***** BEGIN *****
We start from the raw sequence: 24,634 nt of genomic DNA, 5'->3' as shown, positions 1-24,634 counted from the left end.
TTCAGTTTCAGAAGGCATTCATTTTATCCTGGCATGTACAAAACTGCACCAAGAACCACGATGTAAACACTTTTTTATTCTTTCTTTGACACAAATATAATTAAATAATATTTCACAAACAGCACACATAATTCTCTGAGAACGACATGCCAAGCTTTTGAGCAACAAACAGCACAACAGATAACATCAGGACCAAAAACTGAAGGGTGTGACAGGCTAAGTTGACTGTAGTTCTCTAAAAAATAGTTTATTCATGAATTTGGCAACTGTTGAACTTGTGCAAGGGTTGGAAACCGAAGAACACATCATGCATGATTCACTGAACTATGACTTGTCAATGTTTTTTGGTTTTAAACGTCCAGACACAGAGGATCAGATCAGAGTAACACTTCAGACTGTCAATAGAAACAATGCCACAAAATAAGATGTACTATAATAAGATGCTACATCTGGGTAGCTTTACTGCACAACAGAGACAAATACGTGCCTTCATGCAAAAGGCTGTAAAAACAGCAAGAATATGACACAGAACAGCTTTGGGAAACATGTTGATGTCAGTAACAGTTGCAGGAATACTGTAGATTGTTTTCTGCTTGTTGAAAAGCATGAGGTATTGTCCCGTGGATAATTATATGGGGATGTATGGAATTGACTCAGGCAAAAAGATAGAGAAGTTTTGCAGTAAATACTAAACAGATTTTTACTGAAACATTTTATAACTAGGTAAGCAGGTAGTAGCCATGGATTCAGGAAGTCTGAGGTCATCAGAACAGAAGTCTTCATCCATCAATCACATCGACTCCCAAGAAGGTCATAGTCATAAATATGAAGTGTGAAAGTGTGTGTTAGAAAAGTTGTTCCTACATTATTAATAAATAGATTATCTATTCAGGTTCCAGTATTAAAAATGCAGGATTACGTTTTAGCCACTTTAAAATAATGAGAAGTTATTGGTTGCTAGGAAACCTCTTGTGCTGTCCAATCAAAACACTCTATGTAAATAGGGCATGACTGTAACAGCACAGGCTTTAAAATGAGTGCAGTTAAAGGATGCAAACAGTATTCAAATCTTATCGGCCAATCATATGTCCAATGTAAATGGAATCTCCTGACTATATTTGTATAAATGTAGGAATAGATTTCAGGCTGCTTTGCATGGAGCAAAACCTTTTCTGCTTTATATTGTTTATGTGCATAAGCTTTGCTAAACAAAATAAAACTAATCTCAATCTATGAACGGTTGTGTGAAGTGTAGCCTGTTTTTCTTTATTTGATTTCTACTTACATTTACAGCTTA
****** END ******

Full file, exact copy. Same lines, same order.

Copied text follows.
We start from the raw sequence: 24,634 nt of genomic DNA, 5'->3' as shown, positions 1-24,634 counted from the left end.
TTCAGTTTCAGAAGGCATTCATTTTATCCTGGCATGTACAAAACTGCACCAAGAACCACGATGTAAACACTTTTTTATTCTTTCTTTGACACAAATATAATTAAATAATATTTCACAAACAGCACACATAATTCTCTGAGAACGACATGCCAAGCTTTTGAGCAACAAACAGCACAACAGATAACATCAGGACCAAAAACTGAAGGGTGTGACAGGCTAAGTTGACTGTAGTTCTCTAAAAAATAGTTTATTCATGAATTTGGCAACTGTTGAACTTGTGCAAGGGTTGGAAACCGAAGAACACATCATGCATGATTCACTGAACTATGACTTGTCAATGTTTTTTGGTTTTAAACGTCCAGACACAGAGGATCAGATCAGAGTAACACTTCAGACTGTCAATAGAAACAATGCCACAAAATAAGATGTACTATAATAAGATGCTACATCTGGGTAGCTTTACTGCACAACAGAGACAAATACGTGCCTTCATGCAAAAGGCTGTAAAAACAGCAAGAATATGACACAGAACAGCTTTGGGAAACATGTTGATGTCAGTAACAGTTGCAGGAATACTGTAGATTGTTTTCTGCTTGTTGAAAAGCATGAGGTATTGTCCCGTGGATAATTATATGGGGATGTATGGAATTGACTCAGGCAAAAAGATAGAGAAGTTTTGCAGTAAATACTAAACAGATTTTTACTGAAACATTTTATAACTAGGTAAGCAGGTAGTAGCCATGGATTCAGGAAGTCTGAGGTCATCAGAACAGAAGTCTTCATCCATCAATCACATCGACTCCCAAGAAGGTCATAGTCATAAATATGAAGTGTGAAAGTGTGTGTTAGAAAAGTTGTTCCTACATTATTAATAAATAGATTATCTATTCAGGTTCCAGTATTAAAAATGCAGGATTACGTTTTAGCCACTTTAAAATAATGAGAAGTTATTGGTTGCTAGGAAACCTCTTGTGCTGTCCAATCAAAACACTCTATGTAAATAGGGCATGACTGTAACAGCACAGGCTTTAAAATGAGTGCAGTTAAAGGATGCAAACAGTATTCAAATCTTATCGGCCAATCATATGTCCAATGTAAATGGAATCTCCTGACTATATTTGTATAAATGTAGGAATAGATTTCAGGCTGCTTTGCATGGAGCAAAACCTTTTCTGCTTTATATTGTTTATGTGCATAAGCTTTGCTAAACAAAATAAAACTAATCTCAATCTATGAACGGTTGTGTGAAGTGTAGCCTGTTTTTCTTTATTTGATTTCTACTTACATTTACAGCTTA